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TLS is a security technology that lets you secure computer networking by protecting data privacy and security. It superseded SSL in prior Windows versions and authenticates and encrypts data transferred over HTTPS via a TLS handshake.
The TLS protocol is critical for ensuring the security of your online activities, and enabling new TLS versions such as TLS 1.3 on your Windows 11 PC is required. Because older TLS protocols, such as TLS 1.0 and TLS 1.1, are less trustworthy, you may need to disable them, especially if you are enabling the most recent protocols. This article will demonstrate how to enable or disable TLS settings on Windows 11.
The Transport Layer Security (TLS) protocol, which offers security for Internet communications such as Web browsing, email, and instant messaging, is available in two versions: TLS 1.0 and TLS 1.1.
Given that attackers are always discovering new methods of attack, various vulnerabilities in earlier versions of TLS have been discovered that can allow attackers to decrypt your data. However, here’s how to activate either in Windows 11.
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The two most extensively used versions of the Transport Layer Security (TLS) protocol are TLS 1.0 and TLS 1.1. Both versions provide a comparable level of security and encryption. However, there are certain distinctions between them that customers should be aware of while deciding between them:
SSL is an abbreviation for Secure Socket Layer, whereas TLS is an abbreviation for Transport Layer Security. The protocols used to ensure security between web browsers and web servers are Secure Socket Layer and Transport Layer Security.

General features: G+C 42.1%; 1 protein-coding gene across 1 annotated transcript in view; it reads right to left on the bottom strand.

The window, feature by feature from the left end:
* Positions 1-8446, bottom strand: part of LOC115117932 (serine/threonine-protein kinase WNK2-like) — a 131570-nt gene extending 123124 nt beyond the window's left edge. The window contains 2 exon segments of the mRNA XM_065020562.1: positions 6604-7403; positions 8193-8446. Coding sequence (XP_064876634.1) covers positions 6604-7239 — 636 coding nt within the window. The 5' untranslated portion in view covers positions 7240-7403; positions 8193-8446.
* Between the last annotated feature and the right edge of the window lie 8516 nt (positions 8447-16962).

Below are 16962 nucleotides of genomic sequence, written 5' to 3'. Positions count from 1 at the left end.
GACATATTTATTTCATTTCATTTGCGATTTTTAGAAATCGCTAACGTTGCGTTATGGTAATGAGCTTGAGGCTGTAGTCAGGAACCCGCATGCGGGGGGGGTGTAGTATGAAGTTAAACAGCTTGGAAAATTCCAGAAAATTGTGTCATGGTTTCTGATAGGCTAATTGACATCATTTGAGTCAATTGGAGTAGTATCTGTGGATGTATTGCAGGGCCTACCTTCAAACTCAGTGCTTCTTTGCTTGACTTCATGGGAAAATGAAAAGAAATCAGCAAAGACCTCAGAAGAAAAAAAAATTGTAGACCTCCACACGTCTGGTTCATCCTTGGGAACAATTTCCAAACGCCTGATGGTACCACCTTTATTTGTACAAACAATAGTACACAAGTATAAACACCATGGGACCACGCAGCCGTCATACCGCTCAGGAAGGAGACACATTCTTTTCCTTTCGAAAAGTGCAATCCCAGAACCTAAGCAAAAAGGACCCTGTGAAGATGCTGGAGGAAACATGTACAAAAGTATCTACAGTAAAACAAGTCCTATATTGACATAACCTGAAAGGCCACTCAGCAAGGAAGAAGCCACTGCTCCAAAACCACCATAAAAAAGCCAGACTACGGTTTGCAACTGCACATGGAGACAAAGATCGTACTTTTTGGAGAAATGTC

The primary distinction between Secure Socket Layer and Transport Layer Security is that in an SSL (Secure Socket Layer), the message digest is utilized to generate a master secret, and it provides the core security services of authentication and confidentiality. TLS (Transport Layer Security) uses a pseudo-random method to generate a master secret.
SSL and TLS are cryptographic protocols used for authentication and data encryption between networked servers, computers, and devices. SSL has been around for 25 years. Netscape created the initial version of SSL (version 1.0) in 1995, however, it was never published due to serious security flaws. SSL 2.0 was a failure, and SSL 3.0 was released slightly over a year later. People contributed to the development of TLS 1.0 in unison. TLS 1.0 is fairly similar to SSL 3.0, but there are enough differences to classify it as SSL 3.0 ahead of time.
The fundamental distinctions between SSL and TLS will be discussed in this section.
Let’s take a closer look at how to enable TLS 1.0 and TLS 1.1 on your Windows 11 PC.
Although the TLS 1.0 and 1.1 protocols can still be enabled, it is crucial to highlight that they are no longer supported by most browsers and cannot be trusted to deliver secure communications.
Depending on the browser you’re running, you can also activate TLS support. To that end, we’ve compiled a list of browsers that support the most recent TLS versions. If you encounter a TLS error, get connected with the Microsoft support team.
TLS helps safeguard your data and prevents unauthorized third parties from accessing it. This security is, however, more ensured in the newer TLS 1.3 than in the earlier TLS 1.0. TLS 1.3 should be enabled and TLS 1.0 should be disabled on your Windows 11 PC.